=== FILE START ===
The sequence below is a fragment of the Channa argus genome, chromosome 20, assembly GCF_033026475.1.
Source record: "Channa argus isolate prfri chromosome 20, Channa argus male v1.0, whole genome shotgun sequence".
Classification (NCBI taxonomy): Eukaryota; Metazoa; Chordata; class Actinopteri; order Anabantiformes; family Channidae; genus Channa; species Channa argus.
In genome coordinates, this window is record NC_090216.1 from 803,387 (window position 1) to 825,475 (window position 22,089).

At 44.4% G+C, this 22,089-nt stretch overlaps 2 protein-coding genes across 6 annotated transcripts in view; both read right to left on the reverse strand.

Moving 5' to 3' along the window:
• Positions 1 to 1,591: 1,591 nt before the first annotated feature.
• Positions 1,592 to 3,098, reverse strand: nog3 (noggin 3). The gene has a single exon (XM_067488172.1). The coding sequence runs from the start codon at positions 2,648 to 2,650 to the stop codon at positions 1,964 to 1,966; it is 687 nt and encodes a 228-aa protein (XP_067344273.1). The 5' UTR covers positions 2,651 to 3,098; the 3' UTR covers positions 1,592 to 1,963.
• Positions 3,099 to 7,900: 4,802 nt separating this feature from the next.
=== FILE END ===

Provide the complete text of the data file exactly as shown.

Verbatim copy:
The sequence below is a fragment of the Channa argus genome, chromosome 20, assembly GCF_033026475.1.
Source record: "Channa argus isolate prfri chromosome 20, Channa argus male v1.0, whole genome shotgun sequence".
Classification (NCBI taxonomy): Eukaryota; Metazoa; Chordata; class Actinopteri; order Anabantiformes; family Channidae; genus Channa; species Channa argus.
In genome coordinates, this window is record NC_090216.1 from 803,387 (window position 1) to 825,475 (window position 22,089).

At 44.4% G+C, this 22,089-nt stretch overlaps 2 protein-coding genes across 6 annotated transcripts in view; both read right to left on the reverse strand.

Moving 5' to 3' along the window:
• Positions 1 to 1,591: 1,591 nt before the first annotated feature.
• Positions 1,592 to 3,098, reverse strand: nog3 (noggin 3). The gene has a single exon (XM_067488172.1). The coding sequence runs from the start codon at positions 2,648 to 2,650 to the stop codon at positions 1,964 to 1,966; it is 687 nt and encodes a 228-aa protein (XP_067344273.1). The 5' UTR covers positions 2,651 to 3,098; the 3' UTR covers positions 1,592 to 1,963.
• Positions 3,099 to 7,900: 4,802 nt separating this feature from the next.